December 29, 2002

An old friend/business acquaintance of mine shook my hand and said "Welcome."

"I hear you've got a new title."

Oh Yeah? What's that?


I smiled.

He said something to the effect of: "I'm glad it's you."

I've got a title.

"So what," you say?

I'll tell you what, after 25 years of working for myself, someone finally gave me a title.

For years and years I've been unhappy with my work and I've tried to change things for so long I can't even remember when I started trying to "fix" it.

I've worked in a business that generates huge swings in my income, and that in and of itself has created more than its share of stress. For more years than I can count, I've worked on changing things so that I could have a more stable income.

When I started in the financial services business 25 years ago I was trained by a company that had/has a sales and consulting process that is second to none. It's so good in fact, that I still use the basic process today that I learned 25 years ago. Let's call those folks Company X. While I was there I was the first person to purchase a personal computer and I started working creating my own version of the Company X planning process.

Frequently it happens that once you train someone in a "process" they decide to break off on their own and "be their own boss." Unless you've been there, few understand the frustrations that come from working for that S.O.B, but sure enough, after 5 years at Company X, he became my boss.

About 10 years ago a good friend of mine put together a group of former employees of Company X and they put their money together and had me hire a computer programmer so that I could "share" the work that I had done with the group. It was a win win deal for all of us, for I got improvements to the software that we all used, and we created a private label version of the Company X process.

The "process" has served me well over the years working with my existing and any new clients that came along my path. Somewhere in that time frame I flew all over the United States trying to sell that private label software and my knowledge, but until the middle of 2001 I could find no takers. Then along came a great consulting opportunity with a firm in Boston that repackaged some of that material and for a while I was really cooking with gas. However, when that party died earlier this year I became more than a bit anxious.

During the months of May-June I thought that I might have just found a perfect opportunity to merge my business with another firm located in Colorado. I needed the change, and I really thought that this might be a great opportunity both on a business and personal level.

Well, the Colorado venture turned out to be a disaster. Truth be told, even though I "knew" in my head that it was best, I was still very disappointed, and disillusioned to boot.

In late September I ran completely out of gas, but as there was really no choice but to step out and walk, I did.

Committed to staying in town while my son finishes his last 2 years of High School I was happy to find an ad on Monster.com for a position in town that needed all of my skills. In order to apply I had to create a Monster resume since the firm with the position open was not revealing their identity. As I finished the site asks if it is OK for other employers to see your resume, so I clicked "OK."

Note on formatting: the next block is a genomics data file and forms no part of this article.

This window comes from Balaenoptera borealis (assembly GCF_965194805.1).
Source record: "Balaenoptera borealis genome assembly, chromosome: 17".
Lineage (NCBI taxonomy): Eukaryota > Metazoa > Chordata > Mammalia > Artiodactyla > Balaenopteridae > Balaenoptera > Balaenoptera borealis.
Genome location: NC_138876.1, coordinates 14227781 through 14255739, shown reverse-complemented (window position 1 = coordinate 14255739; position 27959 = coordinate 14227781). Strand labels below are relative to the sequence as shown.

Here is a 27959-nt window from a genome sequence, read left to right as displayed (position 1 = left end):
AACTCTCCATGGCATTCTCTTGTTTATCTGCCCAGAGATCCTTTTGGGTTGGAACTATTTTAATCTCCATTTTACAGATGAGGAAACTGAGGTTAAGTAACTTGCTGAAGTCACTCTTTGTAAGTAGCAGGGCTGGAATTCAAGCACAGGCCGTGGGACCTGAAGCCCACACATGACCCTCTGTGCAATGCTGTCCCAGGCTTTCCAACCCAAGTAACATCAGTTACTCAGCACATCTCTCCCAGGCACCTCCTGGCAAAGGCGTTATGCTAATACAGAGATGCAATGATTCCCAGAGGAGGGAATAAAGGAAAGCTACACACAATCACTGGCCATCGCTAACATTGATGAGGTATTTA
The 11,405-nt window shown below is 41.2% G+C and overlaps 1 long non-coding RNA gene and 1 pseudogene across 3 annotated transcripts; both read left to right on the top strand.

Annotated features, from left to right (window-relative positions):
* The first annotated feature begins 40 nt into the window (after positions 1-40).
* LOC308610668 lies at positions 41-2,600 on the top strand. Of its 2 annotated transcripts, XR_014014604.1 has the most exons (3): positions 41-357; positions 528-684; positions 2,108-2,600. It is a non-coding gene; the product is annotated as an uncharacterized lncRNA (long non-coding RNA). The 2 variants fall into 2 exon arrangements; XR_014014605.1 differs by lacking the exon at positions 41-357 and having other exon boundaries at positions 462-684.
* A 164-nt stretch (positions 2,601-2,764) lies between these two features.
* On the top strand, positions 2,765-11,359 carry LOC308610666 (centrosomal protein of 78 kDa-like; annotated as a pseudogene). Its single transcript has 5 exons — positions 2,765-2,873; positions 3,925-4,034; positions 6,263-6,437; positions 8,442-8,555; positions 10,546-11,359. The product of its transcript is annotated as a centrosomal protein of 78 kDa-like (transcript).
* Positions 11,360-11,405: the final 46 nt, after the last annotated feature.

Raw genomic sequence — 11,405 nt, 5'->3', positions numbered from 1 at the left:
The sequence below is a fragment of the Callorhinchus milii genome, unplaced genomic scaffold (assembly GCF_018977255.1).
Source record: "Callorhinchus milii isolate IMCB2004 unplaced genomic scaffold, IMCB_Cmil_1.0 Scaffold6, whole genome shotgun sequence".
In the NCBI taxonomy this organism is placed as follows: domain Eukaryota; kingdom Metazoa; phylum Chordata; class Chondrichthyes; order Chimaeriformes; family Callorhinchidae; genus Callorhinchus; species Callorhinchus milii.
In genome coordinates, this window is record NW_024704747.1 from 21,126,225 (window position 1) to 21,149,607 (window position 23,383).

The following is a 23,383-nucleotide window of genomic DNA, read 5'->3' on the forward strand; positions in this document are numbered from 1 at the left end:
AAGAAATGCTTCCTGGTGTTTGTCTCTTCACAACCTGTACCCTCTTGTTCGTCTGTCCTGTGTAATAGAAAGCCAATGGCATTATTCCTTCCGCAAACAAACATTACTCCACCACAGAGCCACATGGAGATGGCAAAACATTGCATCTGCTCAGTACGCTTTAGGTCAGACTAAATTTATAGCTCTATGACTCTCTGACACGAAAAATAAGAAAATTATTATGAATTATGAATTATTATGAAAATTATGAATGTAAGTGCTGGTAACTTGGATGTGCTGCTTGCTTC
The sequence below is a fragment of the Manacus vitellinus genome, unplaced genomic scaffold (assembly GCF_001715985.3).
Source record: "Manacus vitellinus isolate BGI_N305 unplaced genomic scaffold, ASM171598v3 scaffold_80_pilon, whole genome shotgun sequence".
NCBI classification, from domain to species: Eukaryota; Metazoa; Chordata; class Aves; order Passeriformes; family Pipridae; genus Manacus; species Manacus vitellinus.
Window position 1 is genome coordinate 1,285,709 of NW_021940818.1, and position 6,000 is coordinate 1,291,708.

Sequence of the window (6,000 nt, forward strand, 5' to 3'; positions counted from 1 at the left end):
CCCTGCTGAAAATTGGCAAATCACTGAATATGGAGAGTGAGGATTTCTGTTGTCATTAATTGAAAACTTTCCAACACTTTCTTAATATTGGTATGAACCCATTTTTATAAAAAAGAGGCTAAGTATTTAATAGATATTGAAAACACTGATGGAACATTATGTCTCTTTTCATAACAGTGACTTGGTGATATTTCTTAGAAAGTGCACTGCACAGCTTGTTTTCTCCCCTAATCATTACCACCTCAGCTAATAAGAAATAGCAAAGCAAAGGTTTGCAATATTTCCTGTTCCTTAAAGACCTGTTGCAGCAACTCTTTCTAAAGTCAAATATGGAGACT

I never heard from the local CPA firm that wanted a Regional Director of Financial Planning, but I did hear from a couple of others that I blew off within seconds. Everyone wants you to sell, no one really wants you to "plan"

I went back into Monster and changed the objective on the resume to read NO SELLING.

Then I got a call in October.

We played phone tag for a while and I agreed to meet for lunch, just to "talk." I was very very suspicious, and very reserved. Most of the time we talked cameras and agreed to meet again to discuss just what it was that I "do," especially with the re-engineered process from Company X.

I've not said a word about this in here, perhaps because I was so disappointed about the way things turned out in Colorado. But the long and short of it is that we have met 4 or 5 more times and have ironed out a "position" and an offer that I really couldn't refuse.

I still shake my head when I think about it, not just because of the magnitude of it all, becoming the "employee" rather than the employer, but how this whole thing has happened. After all these years of knocking on doors, someone knocked on mine. Instead of telling me that I wasn't worth X, (Colorado) they agreed to start me at X plus the potential of a bonus of up to another X. And in addition, any income from my existing clients is mine to keep.

I've already attended my first "staff" meeting in the new organization and it seems that the fit will work out quite nicely.

Lately every time I've thought about this whole process I've been reminded of a section of scripture that I memorized in Hebrew a long time ago:

The sun rises and the sun sets,
and hurries back to where it rises.
The wind blows to the south
and turns to the north
round and round it goes,
ever returning on its course.
All streams flow into the sea,
yet the sea is never full.
To the place the streams come from,
there they return again.

Ecclesiastes 1: 5-7

After all those years of trying, the one company that saw the value of my "reinvented wheel" turned out to be the place where I started, 25 years ago.

So far I've been accepted back into the organization with open arms, especially by some of my associates who have remained there the entire time I have been gone. It was one of them who gave me my "title" at the company Christmas party a couple of weeks ago.

Regional Director In Charge of Fixing Everything That Is Broken Around Here

Kinda long for a business card doncha think?